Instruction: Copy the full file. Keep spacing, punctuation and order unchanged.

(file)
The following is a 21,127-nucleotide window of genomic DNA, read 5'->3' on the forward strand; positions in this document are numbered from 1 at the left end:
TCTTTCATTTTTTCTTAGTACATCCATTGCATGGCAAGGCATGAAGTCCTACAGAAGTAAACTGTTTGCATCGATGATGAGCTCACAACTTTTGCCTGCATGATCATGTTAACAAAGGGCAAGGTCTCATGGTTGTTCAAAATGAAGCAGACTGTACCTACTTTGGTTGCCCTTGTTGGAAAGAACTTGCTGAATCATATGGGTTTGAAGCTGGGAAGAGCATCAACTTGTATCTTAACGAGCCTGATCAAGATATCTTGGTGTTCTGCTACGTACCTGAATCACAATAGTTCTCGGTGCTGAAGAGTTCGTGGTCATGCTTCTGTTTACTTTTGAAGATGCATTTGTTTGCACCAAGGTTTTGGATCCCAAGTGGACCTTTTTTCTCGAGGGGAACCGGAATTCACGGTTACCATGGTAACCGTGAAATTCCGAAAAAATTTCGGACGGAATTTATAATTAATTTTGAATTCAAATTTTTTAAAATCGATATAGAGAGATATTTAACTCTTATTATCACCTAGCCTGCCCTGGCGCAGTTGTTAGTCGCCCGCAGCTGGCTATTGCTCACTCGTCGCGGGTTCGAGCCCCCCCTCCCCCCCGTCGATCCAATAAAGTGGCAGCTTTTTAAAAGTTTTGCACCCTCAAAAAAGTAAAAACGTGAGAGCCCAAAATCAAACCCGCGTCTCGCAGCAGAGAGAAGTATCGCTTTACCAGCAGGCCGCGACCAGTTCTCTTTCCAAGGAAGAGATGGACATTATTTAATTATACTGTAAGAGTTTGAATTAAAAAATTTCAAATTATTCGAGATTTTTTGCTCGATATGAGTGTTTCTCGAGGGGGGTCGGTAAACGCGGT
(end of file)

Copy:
The following is a 21,127-nucleotide window of genomic DNA, read 5'->3' on the forward strand; positions in this document are numbered from 1 at the left end:
TCTTTCATTTTTTCTTAGTACATCCATTGCATGGCAAGGCATGAAGTCCTACAGAAGTAAACTGTTTGCATCGATGATGAGCTCACAACTTTTGCCTGCATGATCATGTTAACAAAGGGCAAGGTCTCATGGTTGTTCAAAATGAAGCAGACTGTACCTACTTTGGTTGCCCTTGTTGGAAAGAACTTGCTGAATCATATGGGTTTGAAGCTGGGAAGAGCATCAACTTGTATCTTAACGAGCCTGATCAAGATATCTTGGTGTTCTGCTACGTACCTGAATCACAATAGTTCTCGGTGCTGAAGAGTTCGTGGTCATGCTTCTGTTTACTTTTGAAGATGCATTTGTTTGCACCAAGGTTTTGGATCCCAAGTGGACCTTTTTTCTCGAGGGGAACCGGAATTCACGGTTACCATGGTAACCGTGAAATTCCGAAAAAATTTCGGACGGAATTTATAATTAATTTTGAATTCAAATTTTTTAAAATCGATATAGAGAGATATTTAACTCTTATTATCACCTAGCCTGCCCTGGCGCAGTTGTTAGTCGCCCGCAGCTGGCTATTGCTCACTCGTCGCGGGTTCGAGCCCCCCCTCCCCCCCGTCGATCCAATAAAGTGGCAGCTTTTTAAAAGTTTTGCACCCTCAAAAAAGTAAAAACGTGAGAGCCCAAAATCAAACCCGCGTCTCGCAGCAGAGAGAAGTATCGCTTTACCAGCAGGCCGCGACCAGTTCTCTTTCCAAGGAAGAGATGGACATTATTTAATTATACTGTAAGAGTTTGAATTAAAAAATTTCAAATTATTCGAGATTTTTTGCTCGATATGAGTGTTTCTCGAGGGGGGTCGGTAAACGCGGT